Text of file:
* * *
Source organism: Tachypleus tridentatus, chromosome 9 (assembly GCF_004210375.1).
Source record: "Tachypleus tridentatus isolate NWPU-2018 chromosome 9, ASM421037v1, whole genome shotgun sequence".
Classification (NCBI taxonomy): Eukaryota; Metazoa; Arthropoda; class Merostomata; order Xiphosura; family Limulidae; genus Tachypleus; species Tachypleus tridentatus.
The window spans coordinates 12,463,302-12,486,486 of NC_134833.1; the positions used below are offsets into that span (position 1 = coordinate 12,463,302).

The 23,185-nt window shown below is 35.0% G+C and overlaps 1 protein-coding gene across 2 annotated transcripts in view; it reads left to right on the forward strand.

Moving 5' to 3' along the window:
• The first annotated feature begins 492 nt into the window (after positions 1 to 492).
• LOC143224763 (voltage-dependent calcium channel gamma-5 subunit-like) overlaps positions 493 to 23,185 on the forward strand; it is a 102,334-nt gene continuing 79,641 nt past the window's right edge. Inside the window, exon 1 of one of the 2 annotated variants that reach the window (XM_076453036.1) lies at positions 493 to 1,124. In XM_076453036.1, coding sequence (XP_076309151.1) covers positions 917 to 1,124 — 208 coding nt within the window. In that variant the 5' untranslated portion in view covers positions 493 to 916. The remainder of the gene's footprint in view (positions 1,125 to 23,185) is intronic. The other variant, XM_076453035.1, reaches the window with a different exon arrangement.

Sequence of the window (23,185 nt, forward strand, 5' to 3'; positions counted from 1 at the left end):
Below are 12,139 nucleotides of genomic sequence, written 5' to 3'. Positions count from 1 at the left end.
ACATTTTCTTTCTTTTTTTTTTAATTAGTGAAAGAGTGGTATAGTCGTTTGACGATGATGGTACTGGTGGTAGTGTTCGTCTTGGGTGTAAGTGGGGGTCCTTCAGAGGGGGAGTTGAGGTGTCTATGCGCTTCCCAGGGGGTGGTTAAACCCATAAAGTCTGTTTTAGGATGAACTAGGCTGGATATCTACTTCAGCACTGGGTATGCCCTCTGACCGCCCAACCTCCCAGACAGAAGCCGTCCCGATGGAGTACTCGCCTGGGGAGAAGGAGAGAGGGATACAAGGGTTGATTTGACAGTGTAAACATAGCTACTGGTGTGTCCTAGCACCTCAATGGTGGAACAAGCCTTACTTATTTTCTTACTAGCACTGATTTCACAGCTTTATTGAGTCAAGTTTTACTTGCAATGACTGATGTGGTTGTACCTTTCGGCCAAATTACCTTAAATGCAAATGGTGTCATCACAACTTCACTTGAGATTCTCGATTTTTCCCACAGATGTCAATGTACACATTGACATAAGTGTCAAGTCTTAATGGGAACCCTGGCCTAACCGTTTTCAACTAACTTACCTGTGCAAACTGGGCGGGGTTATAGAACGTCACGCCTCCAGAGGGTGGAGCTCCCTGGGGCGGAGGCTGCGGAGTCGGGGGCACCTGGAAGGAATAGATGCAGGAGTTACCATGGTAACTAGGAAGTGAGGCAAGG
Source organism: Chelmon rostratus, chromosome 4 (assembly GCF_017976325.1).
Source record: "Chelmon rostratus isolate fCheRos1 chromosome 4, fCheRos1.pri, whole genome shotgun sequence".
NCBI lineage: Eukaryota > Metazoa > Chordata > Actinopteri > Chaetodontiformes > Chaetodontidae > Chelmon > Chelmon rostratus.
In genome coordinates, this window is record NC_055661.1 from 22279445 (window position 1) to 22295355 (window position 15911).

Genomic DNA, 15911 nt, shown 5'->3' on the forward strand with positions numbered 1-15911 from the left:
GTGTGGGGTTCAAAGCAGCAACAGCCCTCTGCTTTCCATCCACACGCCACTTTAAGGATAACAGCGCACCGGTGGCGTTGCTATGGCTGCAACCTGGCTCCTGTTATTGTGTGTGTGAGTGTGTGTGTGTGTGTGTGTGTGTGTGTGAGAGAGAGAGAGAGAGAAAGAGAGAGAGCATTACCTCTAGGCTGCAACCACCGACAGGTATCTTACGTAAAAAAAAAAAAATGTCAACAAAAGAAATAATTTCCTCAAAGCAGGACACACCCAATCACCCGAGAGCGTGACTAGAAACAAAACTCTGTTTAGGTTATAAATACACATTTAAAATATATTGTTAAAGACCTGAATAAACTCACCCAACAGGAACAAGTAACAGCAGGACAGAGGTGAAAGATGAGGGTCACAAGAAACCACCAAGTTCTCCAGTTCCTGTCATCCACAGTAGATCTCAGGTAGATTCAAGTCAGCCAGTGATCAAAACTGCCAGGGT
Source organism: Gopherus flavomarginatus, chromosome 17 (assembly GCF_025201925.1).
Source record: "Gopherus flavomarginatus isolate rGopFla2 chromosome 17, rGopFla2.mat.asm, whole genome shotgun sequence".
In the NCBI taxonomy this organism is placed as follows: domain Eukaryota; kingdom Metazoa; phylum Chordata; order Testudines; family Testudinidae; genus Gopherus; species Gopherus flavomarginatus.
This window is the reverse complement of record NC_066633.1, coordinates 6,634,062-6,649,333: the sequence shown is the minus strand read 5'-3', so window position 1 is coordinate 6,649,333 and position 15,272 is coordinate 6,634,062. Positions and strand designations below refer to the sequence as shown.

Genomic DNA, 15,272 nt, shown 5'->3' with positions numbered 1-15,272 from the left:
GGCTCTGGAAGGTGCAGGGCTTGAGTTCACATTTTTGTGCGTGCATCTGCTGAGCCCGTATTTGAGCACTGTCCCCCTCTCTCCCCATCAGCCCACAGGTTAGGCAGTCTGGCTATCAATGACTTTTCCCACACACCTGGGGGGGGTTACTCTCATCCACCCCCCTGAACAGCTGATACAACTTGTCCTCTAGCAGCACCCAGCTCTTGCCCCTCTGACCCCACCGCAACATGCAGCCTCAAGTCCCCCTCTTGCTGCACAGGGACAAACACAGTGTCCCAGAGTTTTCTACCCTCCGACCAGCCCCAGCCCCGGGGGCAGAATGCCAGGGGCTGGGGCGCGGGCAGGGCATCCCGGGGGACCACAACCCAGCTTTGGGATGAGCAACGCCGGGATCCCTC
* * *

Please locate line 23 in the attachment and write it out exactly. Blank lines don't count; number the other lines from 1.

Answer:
GGCTCTGGAAGGTGCAGGGCTTGAGTTCACATTTTTGTGCGTGCATCTGCTGAGCCCGTATTTGAGCACTGTCCCCCTCTCTCCCCATCAGCCCACAGGTTAGGCAGTCTGGCTATCAATGACTTTTCCCACACACCTGGGGGGGGTTACTCTCATCCACCCCCCTGAACAGCTGATACAACTTGTCCTCTAGCAGCACCCAGCTCTTGCCCCTCTGACCCCACCGCAACATGCAGCCTCAAGTCCCCCTCTTGCTGCACAGGGACAAACACAGTGTCCCAGAGTTTTCTACCCTCCGACCAGCCCCAGCCCCGGGGGCAGAATGCCAGGGGCTGGGGCGCGGGCAGGGCATCCCGGGGGACCACAACCCAGCTTTGGGATGAGCAACGCCGGGATCCCTC